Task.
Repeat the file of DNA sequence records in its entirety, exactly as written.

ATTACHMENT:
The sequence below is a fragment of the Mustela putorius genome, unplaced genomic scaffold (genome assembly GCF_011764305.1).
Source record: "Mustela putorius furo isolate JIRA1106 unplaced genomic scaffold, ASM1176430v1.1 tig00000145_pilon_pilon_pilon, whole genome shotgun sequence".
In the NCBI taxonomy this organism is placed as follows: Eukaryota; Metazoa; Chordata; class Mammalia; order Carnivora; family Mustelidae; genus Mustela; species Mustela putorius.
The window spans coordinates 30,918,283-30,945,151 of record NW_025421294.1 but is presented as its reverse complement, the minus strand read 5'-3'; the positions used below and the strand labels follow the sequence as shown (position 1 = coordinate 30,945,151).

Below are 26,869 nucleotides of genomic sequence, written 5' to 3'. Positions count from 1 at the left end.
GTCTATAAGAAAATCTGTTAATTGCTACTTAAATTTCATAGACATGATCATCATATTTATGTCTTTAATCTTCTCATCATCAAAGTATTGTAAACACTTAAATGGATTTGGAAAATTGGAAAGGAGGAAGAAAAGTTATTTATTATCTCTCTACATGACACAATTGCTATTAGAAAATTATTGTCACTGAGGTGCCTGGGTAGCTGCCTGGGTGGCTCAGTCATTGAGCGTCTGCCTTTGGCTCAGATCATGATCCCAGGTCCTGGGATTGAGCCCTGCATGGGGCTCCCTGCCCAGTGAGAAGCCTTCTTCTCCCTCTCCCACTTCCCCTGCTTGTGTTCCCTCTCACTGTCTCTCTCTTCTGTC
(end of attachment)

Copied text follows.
The sequence below is a fragment of the Mustela putorius genome, unplaced genomic scaffold (genome assembly GCF_011764305.1).
Source record: "Mustela putorius furo isolate JIRA1106 unplaced genomic scaffold, ASM1176430v1.1 tig00000145_pilon_pilon_pilon, whole genome shotgun sequence".
In the NCBI taxonomy this organism is placed as follows: Eukaryota; Metazoa; Chordata; class Mammalia; order Carnivora; family Mustelidae; genus Mustela; species Mustela putorius.
The window spans coordinates 30,918,283-30,945,151 of record NW_025421294.1 but is presented as its reverse complement, the minus strand read 5'-3'; the positions used below and the strand labels follow the sequence as shown (position 1 = coordinate 30,945,151).

Below are 26,869 nucleotides of genomic sequence, written 5' to 3'. Positions count from 1 at the left end.
GTCTATAAGAAAATCTGTTAATTGCTACTTAAATTTCATAGACATGATCATCATATTTATGTCTTTAATCTTCTCATCATCAAAGTATTGTAAACACTTAAATGGATTTGGAAAATTGGAAAGGAGGAAGAAAAGTTATTTATTATCTCTCTACATGACACAATTGCTATTAGAAAATTATTGTCACTGAGGTGCCTGGGTAGCTGCCTGGGTGGCTCAGTCATTGAGCGTCTGCCTTTGGCTCAGATCATGATCCCAGGTCCTGGGATTGAGCCCTGCATGGGGCTCCCTGCCCAGTGAGAAGCCTTCTTCTCCCTCTCCCACTTCCCCTGCTTGTGTTCCCTCTCACTGTCTCTCTCTTCTGTC